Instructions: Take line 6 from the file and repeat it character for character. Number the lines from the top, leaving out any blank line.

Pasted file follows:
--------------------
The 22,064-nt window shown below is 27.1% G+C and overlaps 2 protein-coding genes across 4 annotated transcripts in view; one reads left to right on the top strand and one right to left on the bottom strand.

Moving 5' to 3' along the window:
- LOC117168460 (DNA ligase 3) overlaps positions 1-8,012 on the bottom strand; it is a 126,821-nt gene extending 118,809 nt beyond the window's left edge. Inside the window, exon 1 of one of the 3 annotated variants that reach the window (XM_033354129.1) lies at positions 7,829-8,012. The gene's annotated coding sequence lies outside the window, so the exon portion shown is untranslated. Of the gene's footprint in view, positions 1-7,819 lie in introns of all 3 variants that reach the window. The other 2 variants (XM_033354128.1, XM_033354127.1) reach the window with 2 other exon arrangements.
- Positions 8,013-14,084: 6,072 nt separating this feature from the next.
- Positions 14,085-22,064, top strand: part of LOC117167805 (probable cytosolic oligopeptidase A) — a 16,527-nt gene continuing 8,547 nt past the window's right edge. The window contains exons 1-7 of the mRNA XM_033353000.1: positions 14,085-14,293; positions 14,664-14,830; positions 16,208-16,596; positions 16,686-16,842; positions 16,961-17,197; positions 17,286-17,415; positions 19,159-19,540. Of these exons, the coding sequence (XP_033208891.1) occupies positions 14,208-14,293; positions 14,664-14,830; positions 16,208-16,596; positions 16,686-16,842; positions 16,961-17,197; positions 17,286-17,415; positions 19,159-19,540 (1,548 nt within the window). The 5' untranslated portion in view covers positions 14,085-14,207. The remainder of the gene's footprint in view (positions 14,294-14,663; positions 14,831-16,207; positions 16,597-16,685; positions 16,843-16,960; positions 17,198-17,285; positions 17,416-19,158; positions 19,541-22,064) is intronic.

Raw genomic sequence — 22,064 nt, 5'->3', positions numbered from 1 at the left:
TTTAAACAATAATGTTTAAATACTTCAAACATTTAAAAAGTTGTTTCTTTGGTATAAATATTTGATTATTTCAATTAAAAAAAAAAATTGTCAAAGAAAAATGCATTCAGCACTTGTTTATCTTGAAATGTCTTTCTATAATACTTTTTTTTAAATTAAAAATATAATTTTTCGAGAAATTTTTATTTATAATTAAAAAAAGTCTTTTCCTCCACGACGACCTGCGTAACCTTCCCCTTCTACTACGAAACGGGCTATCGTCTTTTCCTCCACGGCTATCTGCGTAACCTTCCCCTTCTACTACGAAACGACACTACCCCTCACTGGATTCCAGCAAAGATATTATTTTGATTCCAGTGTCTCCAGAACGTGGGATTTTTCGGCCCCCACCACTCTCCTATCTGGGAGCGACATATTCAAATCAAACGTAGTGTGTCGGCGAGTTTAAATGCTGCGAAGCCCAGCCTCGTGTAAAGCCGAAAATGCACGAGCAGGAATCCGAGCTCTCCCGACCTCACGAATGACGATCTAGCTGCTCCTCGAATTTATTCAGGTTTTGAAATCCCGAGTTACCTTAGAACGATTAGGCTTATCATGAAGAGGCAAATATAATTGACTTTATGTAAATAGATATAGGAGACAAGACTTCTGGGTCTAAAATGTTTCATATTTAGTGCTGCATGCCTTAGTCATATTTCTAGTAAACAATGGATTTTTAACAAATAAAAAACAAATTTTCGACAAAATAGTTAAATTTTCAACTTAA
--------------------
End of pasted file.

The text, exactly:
Raw genomic sequence — 22,064 nt, 5'->3', positions numbered from 1 at the left: